CG: I wanted to be closer to home and I knew that my parents could come to every single home game and to a lot of our away games if I came back to Southern California.

Q: Well, we're glad you did because that UCI team was a fantastic Cinderella story (almost), making it into the NCAA Sweet 16. What was one of the things you learned from playing on that great UCI team?

CG: I think we were always the underdog and we were kind of like the dark horse of the NCAA tournament. That was a lot of fun for me, just because I did come from a smaller school where no one had really heard of me that much. So, I always kind of liked that (underdog) mentality.

Q: Was there a point where you realized that you could become a professional soccer player?'

CG: My first couple of years playing soccer, that became my goal and that's what I always wanted to do. I knew if I worked hard enough and I had the physical capabilities to do it, I could do anything I really set my mind to.

Q: You were drafted right out of college by the Philadelphia Independence of the WPS. What happened with that because you never officially played for them, right?

CG: No, the league folded. So, I went overseas and played in Holland for a season. Then straight from Holland I came to New Jersey when I was drafted by Sky Blue.

Q: That's awesome. Did you get a call in the middle of the night or how did that happen?

CG: There were a couple of drafts and I think I was taken in the supplemental draft. When I saw my name come up (I was over in Holland), I called my agent and I was like, 'Hey, what does this mean? (laughs). Does this mean I can come back to the U.S.?' That was cool.

Plus I always looked up to Christie Rampone because she plays the same position that I do and that was just one of the highlights of that. I learned so much just in those first two weeks being next to her.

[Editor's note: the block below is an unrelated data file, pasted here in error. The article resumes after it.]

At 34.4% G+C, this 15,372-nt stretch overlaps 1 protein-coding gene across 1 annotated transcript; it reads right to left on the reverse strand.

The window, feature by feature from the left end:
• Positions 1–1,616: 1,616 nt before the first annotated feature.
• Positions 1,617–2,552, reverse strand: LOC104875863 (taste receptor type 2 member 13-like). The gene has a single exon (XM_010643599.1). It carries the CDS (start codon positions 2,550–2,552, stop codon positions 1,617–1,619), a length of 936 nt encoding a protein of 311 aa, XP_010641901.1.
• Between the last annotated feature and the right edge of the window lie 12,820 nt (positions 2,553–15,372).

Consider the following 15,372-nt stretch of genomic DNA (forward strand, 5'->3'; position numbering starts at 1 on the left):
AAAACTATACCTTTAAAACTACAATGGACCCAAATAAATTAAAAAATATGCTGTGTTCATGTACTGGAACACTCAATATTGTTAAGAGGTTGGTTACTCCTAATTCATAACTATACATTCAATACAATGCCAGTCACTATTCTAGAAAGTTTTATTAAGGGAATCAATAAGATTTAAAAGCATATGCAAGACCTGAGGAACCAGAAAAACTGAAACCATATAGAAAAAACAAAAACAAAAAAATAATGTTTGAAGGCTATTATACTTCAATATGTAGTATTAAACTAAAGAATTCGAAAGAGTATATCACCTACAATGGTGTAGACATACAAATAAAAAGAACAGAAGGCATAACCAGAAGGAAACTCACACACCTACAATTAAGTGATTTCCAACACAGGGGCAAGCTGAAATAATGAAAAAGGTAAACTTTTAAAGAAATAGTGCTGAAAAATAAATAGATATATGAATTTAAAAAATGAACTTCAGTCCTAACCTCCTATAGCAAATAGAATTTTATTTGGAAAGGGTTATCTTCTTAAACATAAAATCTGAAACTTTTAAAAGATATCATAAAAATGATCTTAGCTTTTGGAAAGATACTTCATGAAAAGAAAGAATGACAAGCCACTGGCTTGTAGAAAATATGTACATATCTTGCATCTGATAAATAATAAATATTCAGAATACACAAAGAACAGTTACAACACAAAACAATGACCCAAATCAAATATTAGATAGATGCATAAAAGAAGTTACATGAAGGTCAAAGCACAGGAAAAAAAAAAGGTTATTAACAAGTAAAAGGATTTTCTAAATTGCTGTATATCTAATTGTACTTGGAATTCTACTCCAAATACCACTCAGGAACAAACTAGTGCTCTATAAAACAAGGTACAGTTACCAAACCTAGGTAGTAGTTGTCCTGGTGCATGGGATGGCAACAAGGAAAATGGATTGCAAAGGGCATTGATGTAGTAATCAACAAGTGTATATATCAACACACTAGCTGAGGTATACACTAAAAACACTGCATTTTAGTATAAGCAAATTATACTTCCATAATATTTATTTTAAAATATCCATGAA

Q: When you think back on last season, what's the highlight for you?

CG: I think we had a really great team who got along. It was just awesome. I've never been on a team that had so much fun no matter what we were doing. We won and we lost together and there was no bickering. It was just like everyone loved what they were doing. I mean we're playing soccer (laughs) as like our job! That's what we all dreamed of when we were kids. And I think we definitely didn't take that for granted.

Q: You played in all 23 matches last year including the playoffs. You logged 1,980 minutes – the most on the team, the most in the league (although you tied with a few other players). That says a lot about you.

CG: I think last season I was definitely extremely fortunate not to get a serious injury. I played with little nicks here and there but for the most part I was injury-free.

Q: I think that Sky Blue has two of the best goalkeepers in the league with Jill Loyden and Brittany Cameron. What's it like to play in front of them and from a player's perspective, what makes them so great?

CG: I just think they're just natural leaders. I know they always have my back and they're coaching me throughout the game. And not yelling, but just trying to make us better and we make them better every day. Our goalkeepers and our back line are very coachable and I think we work very well together.

Q: At 5-foot-11, are there any players who you have a hard time marking? I would think not too many.

CG: I think Abby Wambach and I have battled for headers every now and then. So, that's a challenge. I enjoy going up against Abby because she's one of the best and you get better when you play against her.

Q: Walk us through your game day routine.